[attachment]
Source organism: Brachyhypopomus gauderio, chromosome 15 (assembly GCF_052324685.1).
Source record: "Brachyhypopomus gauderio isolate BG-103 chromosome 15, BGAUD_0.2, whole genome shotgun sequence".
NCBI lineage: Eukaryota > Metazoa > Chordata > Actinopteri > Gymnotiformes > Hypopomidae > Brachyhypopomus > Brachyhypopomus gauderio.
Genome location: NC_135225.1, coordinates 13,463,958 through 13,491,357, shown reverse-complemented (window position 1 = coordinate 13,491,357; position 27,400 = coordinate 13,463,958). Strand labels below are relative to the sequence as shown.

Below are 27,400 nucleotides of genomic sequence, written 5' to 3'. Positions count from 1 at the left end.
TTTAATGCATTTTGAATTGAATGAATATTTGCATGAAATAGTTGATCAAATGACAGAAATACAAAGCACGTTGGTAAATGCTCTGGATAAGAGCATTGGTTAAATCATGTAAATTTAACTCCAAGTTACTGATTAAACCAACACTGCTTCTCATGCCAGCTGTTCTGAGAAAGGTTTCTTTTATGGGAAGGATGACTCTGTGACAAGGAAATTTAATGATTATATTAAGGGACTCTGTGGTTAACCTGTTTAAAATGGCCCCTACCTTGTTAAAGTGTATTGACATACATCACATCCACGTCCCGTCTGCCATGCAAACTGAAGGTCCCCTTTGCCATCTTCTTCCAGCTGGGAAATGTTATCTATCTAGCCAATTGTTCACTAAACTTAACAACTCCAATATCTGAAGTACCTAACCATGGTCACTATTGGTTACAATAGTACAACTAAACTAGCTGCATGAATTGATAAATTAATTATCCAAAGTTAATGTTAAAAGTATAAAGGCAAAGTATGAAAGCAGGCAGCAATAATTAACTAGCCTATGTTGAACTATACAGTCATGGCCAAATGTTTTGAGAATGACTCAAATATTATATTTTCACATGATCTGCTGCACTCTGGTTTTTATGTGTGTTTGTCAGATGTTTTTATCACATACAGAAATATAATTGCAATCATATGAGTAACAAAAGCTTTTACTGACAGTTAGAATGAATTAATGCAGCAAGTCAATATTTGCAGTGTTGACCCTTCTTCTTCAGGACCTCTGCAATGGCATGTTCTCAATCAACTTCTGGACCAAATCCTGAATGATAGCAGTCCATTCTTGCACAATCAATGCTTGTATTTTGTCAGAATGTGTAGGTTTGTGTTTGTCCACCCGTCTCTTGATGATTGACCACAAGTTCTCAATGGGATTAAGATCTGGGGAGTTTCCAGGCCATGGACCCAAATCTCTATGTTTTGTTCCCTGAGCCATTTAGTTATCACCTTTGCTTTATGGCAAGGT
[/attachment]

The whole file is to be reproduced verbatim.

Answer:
Source organism: Brachyhypopomus gauderio, chromosome 15 (assembly GCF_052324685.1).
Source record: "Brachyhypopomus gauderio isolate BG-103 chromosome 15, BGAUD_0.2, whole genome shotgun sequence".
NCBI lineage: Eukaryota > Metazoa > Chordata > Actinopteri > Gymnotiformes > Hypopomidae > Brachyhypopomus > Brachyhypopomus gauderio.
Genome location: NC_135225.1, coordinates 13,463,958 through 13,491,357, shown reverse-complemented (window position 1 = coordinate 13,491,357; position 27,400 = coordinate 13,463,958). Strand labels below are relative to the sequence as shown.

Below are 27,400 nucleotides of genomic sequence, written 5' to 3'. Positions count from 1 at the left end.
TTTAATGCATTTTGAATTGAATGAATATTTGCATGAAATAGTTGATCAAATGACAGAAATACAAAGCACGTTGGTAAATGCTCTGGATAAGAGCATTGGTTAAATCATGTAAATTTAACTCCAAGTTACTGATTAAACCAACACTGCTTCTCATGCCAGCTGTTCTGAGAAAGGTTTCTTTTATGGGAAGGATGACTCTGTGACAAGGAAATTTAATGATTATATTAAGGGACTCTGTGGTTAACCTGTTTAAAATGGCCCCTACCTTGTTAAAGTGTATTGACATACATCACATCCACGTCCCGTCTGCCATGCAAACTGAAGGTCCCCTTTGCCATCTTCTTCCAGCTGGGAAATGTTATCTATCTAGCCAATTGTTCACTAAACTTAACAACTCCAATATCTGAAGTACCTAACCATGGTCACTATTGGTTACAATAGTACAACTAAACTAGCTGCATGAATTGATAAATTAATTATCCAAAGTTAATGTTAAAAGTATAAAGGCAAAGTATGAAAGCAGGCAGCAATAATTAACTAGCCTATGTTGAACTATACAGTCATGGCCAAATGTTTTGAGAATGACTCAAATATTATATTTTCACATGATCTGCTGCACTCTGGTTTTTATGTGTGTTTGTCAGATGTTTTTATCACATACAGAAATATAATTGCAATCATATGAGTAACAAAAGCTTTTACTGACAGTTAGAATGAATTAATGCAGCAAGTCAATATTTGCAGTGTTGACCCTTCTTCTTCAGGACCTCTGCAATGGCATGTTCTCAATCAACTTCTGGACCAAATCCTGAATGATAGCAGTCCATTCTTGCACAATCAATGCTTGTATTTTGTCAGAATGTGTAGGTTTGTGTTTGTCCACCCGTCTCTTGATGATTGACCACAAGTTCTCAATGGGATTAAGATCTGGGGAGTTTCCAGGCCATGGACCCAAATCTCTATGTTTTGTTCCCTGAGCCATTTAGTTATCACCTTTGCTTTATGGCAAGGT